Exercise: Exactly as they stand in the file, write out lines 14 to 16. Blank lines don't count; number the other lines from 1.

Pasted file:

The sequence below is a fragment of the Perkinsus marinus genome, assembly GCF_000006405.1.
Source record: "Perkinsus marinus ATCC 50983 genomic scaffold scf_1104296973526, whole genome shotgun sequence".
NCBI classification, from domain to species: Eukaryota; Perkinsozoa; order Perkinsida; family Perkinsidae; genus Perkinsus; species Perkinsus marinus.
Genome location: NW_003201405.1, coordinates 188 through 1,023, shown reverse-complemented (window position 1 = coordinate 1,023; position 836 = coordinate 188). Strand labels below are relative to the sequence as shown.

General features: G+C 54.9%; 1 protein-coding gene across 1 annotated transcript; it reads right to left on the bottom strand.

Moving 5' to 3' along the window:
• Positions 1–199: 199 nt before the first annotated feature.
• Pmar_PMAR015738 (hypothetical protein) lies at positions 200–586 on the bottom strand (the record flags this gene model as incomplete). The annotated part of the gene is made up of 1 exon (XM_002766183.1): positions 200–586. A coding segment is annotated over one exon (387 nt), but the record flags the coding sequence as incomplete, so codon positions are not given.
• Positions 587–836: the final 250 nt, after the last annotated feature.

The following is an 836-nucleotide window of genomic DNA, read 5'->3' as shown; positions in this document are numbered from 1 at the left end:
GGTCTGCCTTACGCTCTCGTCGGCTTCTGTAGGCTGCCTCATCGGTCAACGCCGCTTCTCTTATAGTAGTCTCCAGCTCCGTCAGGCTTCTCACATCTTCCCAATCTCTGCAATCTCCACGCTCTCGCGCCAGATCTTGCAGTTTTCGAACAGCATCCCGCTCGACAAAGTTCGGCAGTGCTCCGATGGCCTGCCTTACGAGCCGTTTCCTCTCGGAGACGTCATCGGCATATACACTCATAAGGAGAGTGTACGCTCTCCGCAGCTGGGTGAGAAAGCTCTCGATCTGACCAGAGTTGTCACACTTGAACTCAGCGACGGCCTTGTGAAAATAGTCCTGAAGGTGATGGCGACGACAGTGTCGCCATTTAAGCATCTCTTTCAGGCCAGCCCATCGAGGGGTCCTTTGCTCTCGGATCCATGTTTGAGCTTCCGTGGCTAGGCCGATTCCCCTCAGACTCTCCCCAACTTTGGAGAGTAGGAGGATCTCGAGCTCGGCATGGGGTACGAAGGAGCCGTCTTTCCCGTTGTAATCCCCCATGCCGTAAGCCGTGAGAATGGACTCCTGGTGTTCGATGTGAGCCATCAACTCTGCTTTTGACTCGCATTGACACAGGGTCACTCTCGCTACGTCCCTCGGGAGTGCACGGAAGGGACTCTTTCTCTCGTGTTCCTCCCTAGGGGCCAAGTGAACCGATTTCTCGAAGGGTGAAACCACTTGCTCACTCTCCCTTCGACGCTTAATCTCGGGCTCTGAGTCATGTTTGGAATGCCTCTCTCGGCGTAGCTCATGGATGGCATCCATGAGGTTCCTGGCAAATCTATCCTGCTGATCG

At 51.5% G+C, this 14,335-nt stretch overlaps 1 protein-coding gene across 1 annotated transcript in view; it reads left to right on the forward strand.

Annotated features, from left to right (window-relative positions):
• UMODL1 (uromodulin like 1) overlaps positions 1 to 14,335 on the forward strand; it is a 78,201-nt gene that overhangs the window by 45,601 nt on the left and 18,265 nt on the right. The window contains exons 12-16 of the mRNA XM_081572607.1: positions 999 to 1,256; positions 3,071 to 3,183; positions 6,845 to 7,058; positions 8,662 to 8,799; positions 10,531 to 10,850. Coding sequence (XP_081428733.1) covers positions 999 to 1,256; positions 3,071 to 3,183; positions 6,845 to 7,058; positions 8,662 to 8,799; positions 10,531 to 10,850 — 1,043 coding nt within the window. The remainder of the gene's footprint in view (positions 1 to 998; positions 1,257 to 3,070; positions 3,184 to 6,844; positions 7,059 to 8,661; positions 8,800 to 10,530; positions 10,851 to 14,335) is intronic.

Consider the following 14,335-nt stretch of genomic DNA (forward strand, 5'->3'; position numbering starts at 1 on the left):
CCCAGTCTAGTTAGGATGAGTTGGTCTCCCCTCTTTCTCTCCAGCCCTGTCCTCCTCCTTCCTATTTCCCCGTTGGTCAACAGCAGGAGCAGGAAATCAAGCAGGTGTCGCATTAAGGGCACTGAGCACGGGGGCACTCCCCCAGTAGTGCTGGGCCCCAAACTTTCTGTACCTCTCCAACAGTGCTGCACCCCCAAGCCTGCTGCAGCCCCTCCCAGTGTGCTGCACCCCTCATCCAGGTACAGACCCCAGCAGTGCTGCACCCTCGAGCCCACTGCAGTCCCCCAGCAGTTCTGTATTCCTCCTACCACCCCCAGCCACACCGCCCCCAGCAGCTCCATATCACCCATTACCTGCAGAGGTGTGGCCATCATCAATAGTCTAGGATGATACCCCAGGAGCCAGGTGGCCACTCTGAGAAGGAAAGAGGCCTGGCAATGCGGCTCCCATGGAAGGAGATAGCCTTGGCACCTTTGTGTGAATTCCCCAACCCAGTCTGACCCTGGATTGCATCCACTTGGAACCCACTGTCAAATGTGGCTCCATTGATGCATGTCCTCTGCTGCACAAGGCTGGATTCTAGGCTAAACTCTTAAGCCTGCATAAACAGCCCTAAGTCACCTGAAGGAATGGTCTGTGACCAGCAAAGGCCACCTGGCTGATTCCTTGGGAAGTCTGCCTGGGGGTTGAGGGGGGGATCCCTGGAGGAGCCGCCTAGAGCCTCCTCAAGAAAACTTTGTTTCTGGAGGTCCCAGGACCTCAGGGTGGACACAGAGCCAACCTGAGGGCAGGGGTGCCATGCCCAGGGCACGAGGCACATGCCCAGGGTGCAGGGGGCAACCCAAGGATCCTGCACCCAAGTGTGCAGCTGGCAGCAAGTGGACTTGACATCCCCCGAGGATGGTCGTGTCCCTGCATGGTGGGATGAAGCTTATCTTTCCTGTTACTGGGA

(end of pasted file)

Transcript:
• UMODL1 (uromodulin like 1) overlaps positions 1 to 14,335 on the forward strand; it is a 78,201-nt gene that overhangs the window by 45,601 nt on the left and 18,265 nt on the right. The window contains exons 12-16 of the mRNA XM_081572607.1: positions 999 to 1,256; positions 3,071 to 3,183; positions 6,845 to 7,058; positions 8,662 to 8,799; positions 10,531 to 10,850. Coding sequence (XP_081428733.1) covers positions 999 to 1,256; positions 3,071 to 3,183; positions 6,845 to 7,058; positions 8,662 to 8,799; positions 10,531 to 10,850 — 1,043 coding nt within the window. The remainder of the gene's footprint in view (positions 1 to 998; positions 1,257 to 3,070; positions 3,184 to 6,844; positions 7,059 to 8,661; positions 8,800 to 10,530; positions 10,851 to 14,335) is intronic.

Consider the following 14,335-nt stretch of genomic DNA (forward strand, 5'->3'; position numbering starts at 1 on the left):
CCCAGTCTAGTTAGGATGAGTTGGTCTCCCCTCTTTCTCTCCAGCCCTGTCCTCCTCCTTCCTATTTCCCCGTTGGTCAACAGCAGGAGCAGGAAATCAAGCAGGTGTCGCATTAAGGGCACTGAGCACGGGGGCACTCCCCCAGTAGTGCTGGGCCCCAAACTTTCTGTACCTCTCCAACAGTGCTGCACCCCCAAGCCTGCTGCAGCCCCTCCCAGTGTGCTGCACCCCTCATCCAGGTACAGACCCCAGCAGTGCTGCACCCTCGAGCCCACTGCAGTCCCCCAGCAGTTCTGTATTCCTCCTACCACCCCCAGCCACACCGCCCCCAGCAGCTCCATATCACCCATTACCTGCAGAGGTGTGGCCATCATCAATAGTCTAGGATGATACCCCAGGAGCCAGGTGGCCACTCTGAGAAGGAAAGAGGCCTGGCAATGCGGCTCCCATGGAAGGAGATAGCCTTGGCACCTTTGTGTGAATTCCCCAACCCAGTCTGACCCTGGATTGCATCCACTTGGAACCCACTGTCAAATGTGGCTCCATTGATGCATGTCCTCTGCTGCACAAGGCTGGATTCTAGGCTAAACTCTTAAGCCTGCATAAACAGCCCTAAGTCACCTGAAGGAATGGTCTGTGACCAGCAAAGGCCACCTGGCTGATTCCTTGGGAAGTCTGCCTGGGGGTTGAGGGGGGGATCCCTGGAGGAGCCGCCTAGAGCCTCCTCAAGAAAACTTTGTTTCTGGAGGTCCCAGGACCTCAGGGTGGACACAGAGCCAACCTGAGGGCAGGGGTGCCATGCCCAGGGCACGAGGCACATGCCCAGGGTGCAGGGGGCAACCCAAGGATCCTGCACCCAAGTGTGCAGCTGGCAGCAAGTGGACTTGACATCCCCCGAGGATGGTCGTGTCCCTGCATGGTGGGATGAAGCTTATCTTTCCTGTTACTGGGA